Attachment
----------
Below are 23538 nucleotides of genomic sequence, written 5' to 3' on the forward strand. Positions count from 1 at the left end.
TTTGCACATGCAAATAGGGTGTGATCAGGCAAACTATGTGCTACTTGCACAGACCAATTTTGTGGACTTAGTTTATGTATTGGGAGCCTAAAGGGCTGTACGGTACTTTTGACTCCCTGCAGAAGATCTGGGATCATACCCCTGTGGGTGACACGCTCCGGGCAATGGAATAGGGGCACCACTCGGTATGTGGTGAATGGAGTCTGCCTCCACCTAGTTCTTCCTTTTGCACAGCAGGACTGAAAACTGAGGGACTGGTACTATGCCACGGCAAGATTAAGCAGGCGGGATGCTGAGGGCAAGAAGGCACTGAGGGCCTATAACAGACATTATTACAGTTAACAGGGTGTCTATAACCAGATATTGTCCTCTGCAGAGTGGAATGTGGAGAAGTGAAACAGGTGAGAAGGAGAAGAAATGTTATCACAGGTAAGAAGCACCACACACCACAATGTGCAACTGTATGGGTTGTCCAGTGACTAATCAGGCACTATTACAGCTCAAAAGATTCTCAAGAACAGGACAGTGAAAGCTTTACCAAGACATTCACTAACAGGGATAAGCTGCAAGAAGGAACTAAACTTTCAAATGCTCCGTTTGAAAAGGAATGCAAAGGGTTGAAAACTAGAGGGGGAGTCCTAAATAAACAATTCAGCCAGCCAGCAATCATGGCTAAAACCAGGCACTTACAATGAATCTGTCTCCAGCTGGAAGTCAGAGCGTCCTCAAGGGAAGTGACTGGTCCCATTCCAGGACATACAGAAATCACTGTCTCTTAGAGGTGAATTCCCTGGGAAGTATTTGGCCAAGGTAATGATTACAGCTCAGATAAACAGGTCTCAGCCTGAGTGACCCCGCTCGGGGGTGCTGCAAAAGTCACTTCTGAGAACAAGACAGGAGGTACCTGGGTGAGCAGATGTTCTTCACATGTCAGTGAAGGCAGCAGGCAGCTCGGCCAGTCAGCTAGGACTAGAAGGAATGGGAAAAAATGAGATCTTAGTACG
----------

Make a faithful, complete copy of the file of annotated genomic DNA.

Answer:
Below are 23538 nucleotides of genomic sequence, written 5' to 3' on the forward strand. Positions count from 1 at the left end.
TTTGCACATGCAAATAGGGTGTGATCAGGCAAACTATGTGCTACTTGCACAGACCAATTTTGTGGACTTAGTTTATGTATTGGGAGCCTAAAGGGCTGTACGGTACTTTTGACTCCCTGCAGAAGATCTGGGATCATACCCCTGTGGGTGACACGCTCCGGGCAATGGAATAGGGGCACCACTCGGTATGTGGTGAATGGAGTCTGCCTCCACCTAGTTCTTCCTTTTGCACAGCAGGACTGAAAACTGAGGGACTGGTACTATGCCACGGCAAGATTAAGCAGGCGGGATGCTGAGGGCAAGAAGGCACTGAGGGCCTATAACAGACATTATTACAGTTAACAGGGTGTCTATAACCAGATATTGTCCTCTGCAGAGTGGAATGTGGAGAAGTGAAACAGGTGAGAAGGAGAAGAAATGTTATCACAGGTAAGAAGCACCACACACCACAATGTGCAACTGTATGGGTTGTCCAGTGACTAATCAGGCACTATTACAGCTCAAAAGATTCTCAAGAACAGGACAGTGAAAGCTTTACCAAGACATTCACTAACAGGGATAAGCTGCAAGAAGGAACTAAACTTTCAAATGCTCCGTTTGAAAAGGAATGCAAAGGGTTGAAAACTAGAGGGGGAGTCCTAAATAAACAATTCAGCCAGCCAGCAATCATGGCTAAAACCAGGCACTTACAATGAATCTGTCTCCAGCTGGAAGTCAGAGCGTCCTCAAGGGAAGTGACTGGTCCCATTCCAGGACATACAGAAATCACTGTCTCTTAGAGGTGAATTCCCTGGGAAGTATTTGGCCAAGGTAATGATTACAGCTCAGATAAACAGGTCTCAGCCTGAGTGACCCCGCTCGGGGGTGCTGCAAAAGTCACTTCTGAGAACAAGACAGGAGGTACCTGGGTGAGCAGATGTTCTTCACATGTCAGTGAAGGCAGCAGGCAGCTCGGCCAGTCAGCTAGGACTAGAAGGAATGGGAAAAAATGAGATCTTAGTACG